Starting out as a freelancer? What to include in your first invoice
Just starting out as a freelancer and wondering what you need to include in your invoices? Here’s a quick guide to the seven things you need to add.
So you’ve just gone freelance and completed your first paid job. Congratulations! The next step is to actually get paid, and for that you’ll need to create and send an invoice. But what should you include in it?
What to include in your first freelance invoice
There are a number of key things your freelance invoice needs to include to make it possible for your client to pay you. It’s also important that your invoice looks professional, as it’s representing your business.
So, to help you write your first freelance invoice, here are seven things it needs to include.
You want your invoice to look as professional as possible – you are a professional after all. That means you’ll have to create a professional-looking header.
In your header you should include your name or business name. Then, under your business name, add your contact information including phone number, email address and website link. If you have a logo then include it here too.
2) Your client’s details
After your header, it’s time to move onto your client’s information. You’ll need to display who the invoice is being made out to, so include your client’s name, address and contact information below the header.
3) Invoice information
It’s a good idea to have this next to your client’s information to make it clear for both of you. You should include details of the invoice including an invoice number (create your own numbering system that’s easy to keep track of), date the invoice was prepared and the payment due date.
The payment due date is up to you. Most invoices are around 30 days after completion of the work, but some are 45 or 60 days. Alternatively, you can put “due upon receipt” of the invoice so that the client knows that payment is required promptly.
If your client has a purchase order, or any other kind of reference, make sure you include this to prevent any hold ups.
4) Payment details
Next tell your client how you want to be paid. You will have to specify whether you prefer to be paid in cash, direct deposits or through online payment methods like Paypal.
Make sure you include details like your bank account number to make it easy as possible for your client to make the payment.
5) Late fees
Unfortunately late payments are something most, if not all, freelancers and small businesses experience at one point or another. So it’s wise to prepare for this by having a policy in place for late payments which you can detail in the invoice.
It’s also a good idea to discuss this and have it in writing as part of your contract before you start the work, so the client is fully aware of the consequences of late payments and isn’t surprised by this statement in the invoice.
Your payment terms are also only legally-binding if the client agrees to them when they instruct you to begin work. This is why it’s so important to create a contract (or basic terms and conditions) to send out with your quote when you’re pitching for work.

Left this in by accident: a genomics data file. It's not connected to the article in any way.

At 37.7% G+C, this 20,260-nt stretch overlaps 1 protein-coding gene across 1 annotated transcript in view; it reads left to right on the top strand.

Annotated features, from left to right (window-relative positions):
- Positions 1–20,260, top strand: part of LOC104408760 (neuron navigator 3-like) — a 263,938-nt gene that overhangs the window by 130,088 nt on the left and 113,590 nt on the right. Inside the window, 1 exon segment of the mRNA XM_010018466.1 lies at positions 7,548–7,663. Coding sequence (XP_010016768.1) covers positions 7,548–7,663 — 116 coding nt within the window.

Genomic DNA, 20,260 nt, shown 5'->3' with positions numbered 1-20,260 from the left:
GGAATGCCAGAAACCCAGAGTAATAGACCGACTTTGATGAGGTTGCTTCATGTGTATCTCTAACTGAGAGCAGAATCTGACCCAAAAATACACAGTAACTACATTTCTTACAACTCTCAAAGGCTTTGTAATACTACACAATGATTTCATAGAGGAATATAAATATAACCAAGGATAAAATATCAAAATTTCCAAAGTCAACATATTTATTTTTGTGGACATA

After all, why go to the trouble of creating a professional invoice if the terms of your work were vague and not in writing in the first place? (You’ll find more advice on this in the links at the end of this article.)
6) A breakdown of services
Next you will need to create a breakdown of services you have provided. You should also use this space to include any additional charges associated with the work.
You can create this manually in Microsoft Word with a table. In the table have a column each for:
- Description of the service.
- Hours/days worked (depending on how you charge your rate).
- Subtotal and total.
7) Sign off
And finally, to sign off your invoice you might want to leave a thank you, a reminder of the due date or any additional information the client needs to know.
Then, once you’re happy with your freelance invoice, send it off – then make sure you keep track of any payment (or not) and chase promptly if it’s not paid on time.
Make sure your freelance invoice is paid
Nothing is more demoralising than working hard to complete a freelance project, only to struggle to get paid for it. So it’s important to practice good financial habits – and know your legal rights!
You’ll find more tips on getting paid for your freelance work in these articles. Please DO read them (and follow the advice in them) and ensure that you get properly paid for your efforts:
- Six bad money habits that are eating into your freelance income
- The art of getting paid quickly – seven tips for speedy invoice payments
- Nine tips to make sure you get paid for your work
- What to do when a client doesn’t pay your invoice
Don’t want to manually create an invoice? Pandle’s free bookkeeping software has an invoice creation tool so that all of your financial records are managed in the same place.